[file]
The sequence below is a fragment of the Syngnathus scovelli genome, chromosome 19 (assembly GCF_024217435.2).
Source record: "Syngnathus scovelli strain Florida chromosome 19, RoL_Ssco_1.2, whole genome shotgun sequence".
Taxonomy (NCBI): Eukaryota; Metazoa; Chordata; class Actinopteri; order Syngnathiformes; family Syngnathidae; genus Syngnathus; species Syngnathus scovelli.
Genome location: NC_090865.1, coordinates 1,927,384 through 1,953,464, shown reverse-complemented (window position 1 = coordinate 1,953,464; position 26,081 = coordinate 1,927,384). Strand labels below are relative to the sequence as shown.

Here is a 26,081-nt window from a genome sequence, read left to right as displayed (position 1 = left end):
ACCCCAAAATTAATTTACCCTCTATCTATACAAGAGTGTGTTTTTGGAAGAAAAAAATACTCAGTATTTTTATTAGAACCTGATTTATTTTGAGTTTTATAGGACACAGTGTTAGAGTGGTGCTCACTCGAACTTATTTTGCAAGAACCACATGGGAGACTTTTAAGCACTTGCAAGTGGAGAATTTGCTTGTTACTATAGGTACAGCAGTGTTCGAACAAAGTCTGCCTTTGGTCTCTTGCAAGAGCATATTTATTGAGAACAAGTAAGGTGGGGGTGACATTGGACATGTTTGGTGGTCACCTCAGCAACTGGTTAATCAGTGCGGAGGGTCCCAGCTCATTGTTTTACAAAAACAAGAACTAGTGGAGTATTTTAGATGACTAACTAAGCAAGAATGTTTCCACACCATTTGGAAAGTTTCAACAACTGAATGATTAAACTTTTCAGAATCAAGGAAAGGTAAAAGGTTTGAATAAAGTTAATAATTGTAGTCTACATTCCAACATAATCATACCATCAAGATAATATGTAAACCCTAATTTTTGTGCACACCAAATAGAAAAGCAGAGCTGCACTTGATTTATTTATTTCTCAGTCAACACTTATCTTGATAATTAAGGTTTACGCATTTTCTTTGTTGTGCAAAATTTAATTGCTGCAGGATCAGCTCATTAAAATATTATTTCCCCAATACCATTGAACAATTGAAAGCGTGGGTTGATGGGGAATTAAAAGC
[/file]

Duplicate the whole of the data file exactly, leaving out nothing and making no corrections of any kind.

The sequence below is a fragment of the Syngnathus scovelli genome, chromosome 19 (assembly GCF_024217435.2).
Source record: "Syngnathus scovelli strain Florida chromosome 19, RoL_Ssco_1.2, whole genome shotgun sequence".
Taxonomy (NCBI): Eukaryota; Metazoa; Chordata; class Actinopteri; order Syngnathiformes; family Syngnathidae; genus Syngnathus; species Syngnathus scovelli.
Genome location: NC_090865.1, coordinates 1,927,384 through 1,953,464, shown reverse-complemented (window position 1 = coordinate 1,953,464; position 26,081 = coordinate 1,927,384). Strand labels below are relative to the sequence as shown.

Here is a 26,081-nt window from a genome sequence, read left to right as displayed (position 1 = left end):
ACCCCAAAATTAATTTACCCTCTATCTATACAAGAGTGTGTTTTTGGAAGAAAAAAATACTCAGTATTTTTATTAGAACCTGATTTATTTTGAGTTTTATAGGACACAGTGTTAGAGTGGTGCTCACTCGAACTTATTTTGCAAGAACCACATGGGAGACTTTTAAGCACTTGCAAGTGGAGAATTTGCTTGTTACTATAGGTACAGCAGTGTTCGAACAAAGTCTGCCTTTGGTCTCTTGCAAGAGCATATTTATTGAGAACAAGTAAGGTGGGGGTGACATTGGACATGTTTGGTGGTCACCTCAGCAACTGGTTAATCAGTGCGGAGGGTCCCAGCTCATTGTTTTACAAAAACAAGAACTAGTGGAGTATTTTAGATGACTAACTAAGCAAGAATGTTTCCACACCATTTGGAAAGTTTCAACAACTGAATGATTAAACTTTTCAGAATCAAGGAAAGGTAAAAGGTTTGAATAAAGTTAATAATTGTAGTCTACATTCCAACATAATCATACCATCAAGATAATATGTAAACCCTAATTTTTGTGCACACCAAATAGAAAAGCAGAGCTGCACTTGATTTATTTATTTCTCAGTCAACACTTATCTTGATAATTAAGGTTTACGCATTTTCTTTGTTGTGCAAAATTTAATTGCTGCAGGATCAGCTCATTAAAATATTATTTCCCCAATACCATTGAACAATTGAAAGCGTGGGTTGATGGGGAATTAAAAGC